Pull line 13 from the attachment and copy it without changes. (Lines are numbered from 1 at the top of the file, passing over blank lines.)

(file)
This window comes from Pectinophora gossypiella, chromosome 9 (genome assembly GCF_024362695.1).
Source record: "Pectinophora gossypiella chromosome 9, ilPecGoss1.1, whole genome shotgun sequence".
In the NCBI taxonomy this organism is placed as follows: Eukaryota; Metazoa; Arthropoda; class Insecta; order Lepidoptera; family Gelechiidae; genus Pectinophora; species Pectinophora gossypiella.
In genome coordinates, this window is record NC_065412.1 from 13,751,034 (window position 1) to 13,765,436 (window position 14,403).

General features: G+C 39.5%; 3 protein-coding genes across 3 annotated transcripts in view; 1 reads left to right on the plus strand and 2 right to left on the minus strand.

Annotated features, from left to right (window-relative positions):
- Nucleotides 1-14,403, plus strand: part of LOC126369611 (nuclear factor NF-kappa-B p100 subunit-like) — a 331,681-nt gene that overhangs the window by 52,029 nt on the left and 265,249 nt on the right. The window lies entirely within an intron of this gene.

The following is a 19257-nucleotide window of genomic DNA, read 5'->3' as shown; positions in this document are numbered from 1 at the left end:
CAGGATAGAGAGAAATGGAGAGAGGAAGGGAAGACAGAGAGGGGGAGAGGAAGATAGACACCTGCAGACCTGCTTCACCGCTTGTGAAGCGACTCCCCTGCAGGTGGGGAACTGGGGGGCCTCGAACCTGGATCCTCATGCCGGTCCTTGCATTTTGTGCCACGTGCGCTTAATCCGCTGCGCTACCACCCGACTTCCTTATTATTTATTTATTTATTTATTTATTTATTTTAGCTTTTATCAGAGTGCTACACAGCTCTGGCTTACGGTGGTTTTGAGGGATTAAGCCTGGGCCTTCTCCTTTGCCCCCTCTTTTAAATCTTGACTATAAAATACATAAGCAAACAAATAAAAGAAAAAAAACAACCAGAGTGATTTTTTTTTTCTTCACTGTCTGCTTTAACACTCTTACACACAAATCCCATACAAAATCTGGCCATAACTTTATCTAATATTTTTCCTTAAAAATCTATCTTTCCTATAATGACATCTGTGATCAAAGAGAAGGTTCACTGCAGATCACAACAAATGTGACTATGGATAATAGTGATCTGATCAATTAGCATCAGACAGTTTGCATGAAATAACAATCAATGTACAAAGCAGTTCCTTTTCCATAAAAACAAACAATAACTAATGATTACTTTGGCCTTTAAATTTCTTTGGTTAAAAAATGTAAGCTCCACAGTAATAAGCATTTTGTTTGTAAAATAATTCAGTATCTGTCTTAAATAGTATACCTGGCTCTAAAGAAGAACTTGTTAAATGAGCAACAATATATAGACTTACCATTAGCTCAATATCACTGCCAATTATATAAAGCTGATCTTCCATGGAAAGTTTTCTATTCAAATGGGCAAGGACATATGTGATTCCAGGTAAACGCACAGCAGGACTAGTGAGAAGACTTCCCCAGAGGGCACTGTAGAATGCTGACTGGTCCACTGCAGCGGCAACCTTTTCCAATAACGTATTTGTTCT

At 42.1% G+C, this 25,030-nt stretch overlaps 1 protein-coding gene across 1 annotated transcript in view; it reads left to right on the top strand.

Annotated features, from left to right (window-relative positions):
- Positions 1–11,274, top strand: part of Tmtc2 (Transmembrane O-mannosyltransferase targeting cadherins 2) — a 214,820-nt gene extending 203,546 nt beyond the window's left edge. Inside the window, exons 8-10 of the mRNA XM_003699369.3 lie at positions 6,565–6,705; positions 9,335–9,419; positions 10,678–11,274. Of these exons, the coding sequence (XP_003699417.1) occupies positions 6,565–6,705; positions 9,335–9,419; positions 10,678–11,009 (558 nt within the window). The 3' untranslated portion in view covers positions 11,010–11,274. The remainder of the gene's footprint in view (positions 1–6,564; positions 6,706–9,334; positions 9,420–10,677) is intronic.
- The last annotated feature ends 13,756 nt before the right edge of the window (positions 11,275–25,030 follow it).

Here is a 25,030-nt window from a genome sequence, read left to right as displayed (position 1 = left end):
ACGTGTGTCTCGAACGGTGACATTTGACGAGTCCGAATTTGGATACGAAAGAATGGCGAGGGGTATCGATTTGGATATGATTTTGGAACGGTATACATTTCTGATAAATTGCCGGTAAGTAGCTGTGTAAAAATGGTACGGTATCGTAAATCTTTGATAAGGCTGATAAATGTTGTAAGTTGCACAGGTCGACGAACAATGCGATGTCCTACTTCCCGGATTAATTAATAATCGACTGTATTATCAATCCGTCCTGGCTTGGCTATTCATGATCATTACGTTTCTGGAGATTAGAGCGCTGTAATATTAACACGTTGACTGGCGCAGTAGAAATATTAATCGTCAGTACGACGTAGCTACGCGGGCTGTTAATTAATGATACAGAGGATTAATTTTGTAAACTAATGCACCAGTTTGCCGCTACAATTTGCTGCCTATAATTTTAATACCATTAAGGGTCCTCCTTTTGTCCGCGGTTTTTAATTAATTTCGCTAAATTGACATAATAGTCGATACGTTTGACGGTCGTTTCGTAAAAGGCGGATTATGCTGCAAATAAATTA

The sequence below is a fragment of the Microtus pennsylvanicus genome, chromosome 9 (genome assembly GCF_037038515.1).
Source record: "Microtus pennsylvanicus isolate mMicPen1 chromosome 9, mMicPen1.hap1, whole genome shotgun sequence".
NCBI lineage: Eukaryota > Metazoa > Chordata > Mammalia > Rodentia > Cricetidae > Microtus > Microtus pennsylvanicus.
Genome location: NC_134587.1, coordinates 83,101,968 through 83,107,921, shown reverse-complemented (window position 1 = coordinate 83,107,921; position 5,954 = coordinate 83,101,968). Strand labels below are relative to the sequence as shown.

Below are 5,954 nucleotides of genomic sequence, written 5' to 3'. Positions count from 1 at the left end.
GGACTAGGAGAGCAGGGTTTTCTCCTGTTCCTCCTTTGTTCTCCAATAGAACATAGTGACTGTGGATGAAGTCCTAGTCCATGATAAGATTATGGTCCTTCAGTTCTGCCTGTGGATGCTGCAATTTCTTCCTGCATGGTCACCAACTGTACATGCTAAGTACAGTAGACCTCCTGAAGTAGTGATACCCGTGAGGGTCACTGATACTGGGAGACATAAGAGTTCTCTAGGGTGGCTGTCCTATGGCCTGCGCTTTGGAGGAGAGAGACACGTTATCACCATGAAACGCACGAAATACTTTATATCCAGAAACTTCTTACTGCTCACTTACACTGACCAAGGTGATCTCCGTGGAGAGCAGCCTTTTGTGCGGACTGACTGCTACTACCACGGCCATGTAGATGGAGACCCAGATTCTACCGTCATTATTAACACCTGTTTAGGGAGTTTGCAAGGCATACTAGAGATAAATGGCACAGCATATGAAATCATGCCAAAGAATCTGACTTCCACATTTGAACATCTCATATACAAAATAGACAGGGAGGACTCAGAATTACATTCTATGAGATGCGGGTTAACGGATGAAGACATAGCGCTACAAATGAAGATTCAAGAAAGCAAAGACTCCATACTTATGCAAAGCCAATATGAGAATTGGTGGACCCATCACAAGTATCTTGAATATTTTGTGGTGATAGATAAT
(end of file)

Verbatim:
- The last annotated feature ends 13,756 nt before the right edge of the window (positions 11,275–25,030 follow it).